Aurora – What It Is and Some Amazing Vidoes
Recently, I kept seeing pictures of aurora in the web. It’s not a surprise since the Sun is quite active lately. What a coincidence is that I also kept on hearing the word “aurora” from the people around me. We live at the equator, most of us only heard of but never really know what an aurora is, thus aurora is not something you’ll talk about in your daily conversation with others.
Is that a sign that I’ve to finish my article on aurora which I’ve plan to write long long time ago? I’ll take that as a Yes.
So, what is an aurora?
Wikipedia answer: “An aurora (plural: auroras or aurorae) is a natural light display in the sky particularly in the high latitude (Arctic and Antarctic) regions, caused by the collision of energetic charged particles with atoms in the high altitude atmosphere.” In the northern hemisphere, it is called aurora borealis (northern lights) whereas in the southern hemisphere, it is called aurora australis (southern lights).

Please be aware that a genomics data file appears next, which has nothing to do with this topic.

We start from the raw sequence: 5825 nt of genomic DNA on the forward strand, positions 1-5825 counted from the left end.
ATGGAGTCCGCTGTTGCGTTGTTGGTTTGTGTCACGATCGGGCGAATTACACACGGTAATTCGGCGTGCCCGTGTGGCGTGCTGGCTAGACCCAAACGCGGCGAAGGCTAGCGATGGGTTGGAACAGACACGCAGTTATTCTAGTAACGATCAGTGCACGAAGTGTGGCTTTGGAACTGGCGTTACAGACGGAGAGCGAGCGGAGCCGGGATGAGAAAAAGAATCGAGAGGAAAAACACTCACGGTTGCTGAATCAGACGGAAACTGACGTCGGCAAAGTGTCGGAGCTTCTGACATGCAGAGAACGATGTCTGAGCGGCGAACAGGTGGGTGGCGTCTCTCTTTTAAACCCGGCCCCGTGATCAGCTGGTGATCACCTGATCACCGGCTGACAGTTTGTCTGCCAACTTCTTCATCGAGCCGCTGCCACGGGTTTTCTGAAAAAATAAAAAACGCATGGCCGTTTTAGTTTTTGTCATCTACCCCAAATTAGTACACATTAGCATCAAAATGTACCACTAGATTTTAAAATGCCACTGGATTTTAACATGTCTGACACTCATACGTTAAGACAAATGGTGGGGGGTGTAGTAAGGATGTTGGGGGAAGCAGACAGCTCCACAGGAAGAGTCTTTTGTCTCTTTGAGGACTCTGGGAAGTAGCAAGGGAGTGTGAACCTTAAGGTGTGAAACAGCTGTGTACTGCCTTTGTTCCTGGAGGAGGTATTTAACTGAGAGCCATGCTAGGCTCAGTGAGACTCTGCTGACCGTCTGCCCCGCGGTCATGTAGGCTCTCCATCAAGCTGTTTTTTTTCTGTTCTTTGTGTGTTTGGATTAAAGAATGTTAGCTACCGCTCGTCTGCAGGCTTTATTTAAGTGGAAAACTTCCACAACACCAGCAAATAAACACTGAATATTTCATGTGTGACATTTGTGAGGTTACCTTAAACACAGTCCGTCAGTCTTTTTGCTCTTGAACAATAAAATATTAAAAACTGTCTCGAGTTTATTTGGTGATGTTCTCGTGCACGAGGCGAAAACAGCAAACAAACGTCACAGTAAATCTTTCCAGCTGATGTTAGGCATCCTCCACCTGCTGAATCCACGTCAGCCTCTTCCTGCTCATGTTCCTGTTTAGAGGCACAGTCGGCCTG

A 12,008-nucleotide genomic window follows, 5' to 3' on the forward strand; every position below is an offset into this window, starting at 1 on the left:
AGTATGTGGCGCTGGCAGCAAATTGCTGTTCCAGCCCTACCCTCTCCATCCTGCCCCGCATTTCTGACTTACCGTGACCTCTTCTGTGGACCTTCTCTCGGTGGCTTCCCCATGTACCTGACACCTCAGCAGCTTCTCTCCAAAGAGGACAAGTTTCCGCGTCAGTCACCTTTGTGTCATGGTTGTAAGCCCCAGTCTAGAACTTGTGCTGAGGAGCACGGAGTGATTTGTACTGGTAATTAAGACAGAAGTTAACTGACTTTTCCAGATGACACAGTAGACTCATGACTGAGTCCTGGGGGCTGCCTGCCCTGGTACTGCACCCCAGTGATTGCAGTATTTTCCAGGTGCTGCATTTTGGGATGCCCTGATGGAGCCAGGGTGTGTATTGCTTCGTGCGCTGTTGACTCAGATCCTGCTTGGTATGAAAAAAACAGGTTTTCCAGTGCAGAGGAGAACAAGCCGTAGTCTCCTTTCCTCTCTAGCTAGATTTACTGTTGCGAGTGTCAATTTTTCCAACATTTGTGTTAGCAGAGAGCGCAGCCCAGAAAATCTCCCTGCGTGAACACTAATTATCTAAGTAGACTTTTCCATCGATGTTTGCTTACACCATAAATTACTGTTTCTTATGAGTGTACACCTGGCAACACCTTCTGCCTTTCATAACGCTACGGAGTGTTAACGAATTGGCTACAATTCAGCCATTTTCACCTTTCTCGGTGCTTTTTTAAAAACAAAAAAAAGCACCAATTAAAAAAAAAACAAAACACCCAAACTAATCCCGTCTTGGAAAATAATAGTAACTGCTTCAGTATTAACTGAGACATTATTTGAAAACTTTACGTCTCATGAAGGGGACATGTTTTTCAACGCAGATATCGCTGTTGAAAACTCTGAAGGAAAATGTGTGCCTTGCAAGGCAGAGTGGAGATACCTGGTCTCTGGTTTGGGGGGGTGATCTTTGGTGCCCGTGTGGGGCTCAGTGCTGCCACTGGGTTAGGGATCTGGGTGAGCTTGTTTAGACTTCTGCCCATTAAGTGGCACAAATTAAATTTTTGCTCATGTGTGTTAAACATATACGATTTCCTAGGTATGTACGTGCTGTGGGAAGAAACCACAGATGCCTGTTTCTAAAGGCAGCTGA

We always see aurora as static, because most of us only see aurora through pictures, which only capture it as a moment in time. If we can look at an aurora over time, as in the videos below, we can see that they are in fact changing and “moving”. This is why some time they are also called “the dancing lights”.
You must watch all the videos below because they are just beautiful! I guarantee you will not regret.
Timelapse of Aurora Borealis over Tromsø, Norway by Tor Even Mathisen. The greenish “dancing light” is aurora. Another cool thing about aurora is that you can see stars through its “curtains”.
The Aurora by Galip Koral
Astronauts Capture Aurora Australis from the International Space Station. If you are an astronaut, you also can observe aurora, but from above looking down, rather than from below looking up! Click here for more pictures of auroras from space.